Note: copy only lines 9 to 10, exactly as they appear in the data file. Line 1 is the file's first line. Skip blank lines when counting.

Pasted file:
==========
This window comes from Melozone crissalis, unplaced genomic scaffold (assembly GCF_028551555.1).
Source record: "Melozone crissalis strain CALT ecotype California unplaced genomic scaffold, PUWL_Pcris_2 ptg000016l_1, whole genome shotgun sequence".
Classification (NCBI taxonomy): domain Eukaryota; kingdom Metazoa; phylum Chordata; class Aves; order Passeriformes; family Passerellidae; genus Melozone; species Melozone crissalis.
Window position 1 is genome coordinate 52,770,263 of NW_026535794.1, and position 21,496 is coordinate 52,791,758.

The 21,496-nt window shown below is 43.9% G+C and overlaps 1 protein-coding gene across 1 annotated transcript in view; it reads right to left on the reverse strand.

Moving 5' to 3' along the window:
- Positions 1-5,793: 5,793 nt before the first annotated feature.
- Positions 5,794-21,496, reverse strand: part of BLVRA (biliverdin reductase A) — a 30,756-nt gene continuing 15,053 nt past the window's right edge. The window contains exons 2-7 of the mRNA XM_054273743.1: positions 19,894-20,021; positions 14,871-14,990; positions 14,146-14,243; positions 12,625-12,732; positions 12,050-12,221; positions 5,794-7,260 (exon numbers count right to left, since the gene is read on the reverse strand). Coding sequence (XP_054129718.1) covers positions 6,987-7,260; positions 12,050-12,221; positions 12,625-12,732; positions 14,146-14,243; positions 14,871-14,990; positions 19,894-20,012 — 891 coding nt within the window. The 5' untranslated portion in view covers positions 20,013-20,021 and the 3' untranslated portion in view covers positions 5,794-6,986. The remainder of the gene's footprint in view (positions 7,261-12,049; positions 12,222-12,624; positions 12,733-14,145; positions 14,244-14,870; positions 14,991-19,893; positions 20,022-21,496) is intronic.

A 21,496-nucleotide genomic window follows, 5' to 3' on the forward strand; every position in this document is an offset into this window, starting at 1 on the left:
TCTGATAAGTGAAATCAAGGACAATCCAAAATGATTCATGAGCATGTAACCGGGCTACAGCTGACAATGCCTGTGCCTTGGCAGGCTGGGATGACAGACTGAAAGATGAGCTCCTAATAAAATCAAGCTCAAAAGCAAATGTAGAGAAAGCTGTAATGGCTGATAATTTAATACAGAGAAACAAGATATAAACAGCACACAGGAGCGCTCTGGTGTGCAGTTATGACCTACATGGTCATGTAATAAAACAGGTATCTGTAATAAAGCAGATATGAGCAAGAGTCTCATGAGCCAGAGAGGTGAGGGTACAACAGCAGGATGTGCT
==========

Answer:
A 21,496-nucleotide genomic window follows, 5' to 3' on the forward strand; every position in this document is an offset into this window, starting at 1 on the left:
TCTGATAAGTGAAATCAAGGACAATCCAAAATGATTCATGAGCATGTAACCGGGCTACAGCTGACAATGCCTGTGCCTTGGCAGGCTGGGATGACAGACTGAAAGATGAGCTCCTAATAAAATCAAGCTCAAAAGCAAATGTAGAGAAAGCTGTAATGGCTGATAATTTAATACAGAGAAACAAGATATAAACAGCACACAGGAGCGCTCTGGTGTGCAGTTATGACCTACATGGTCATGTAATAAAACAGGTATCTGTAATAAAGCAGATATGAGCAAGAGTCTCATGAGCCAGAGAGGTGAGGGTACAACAGCAGGATGTGCT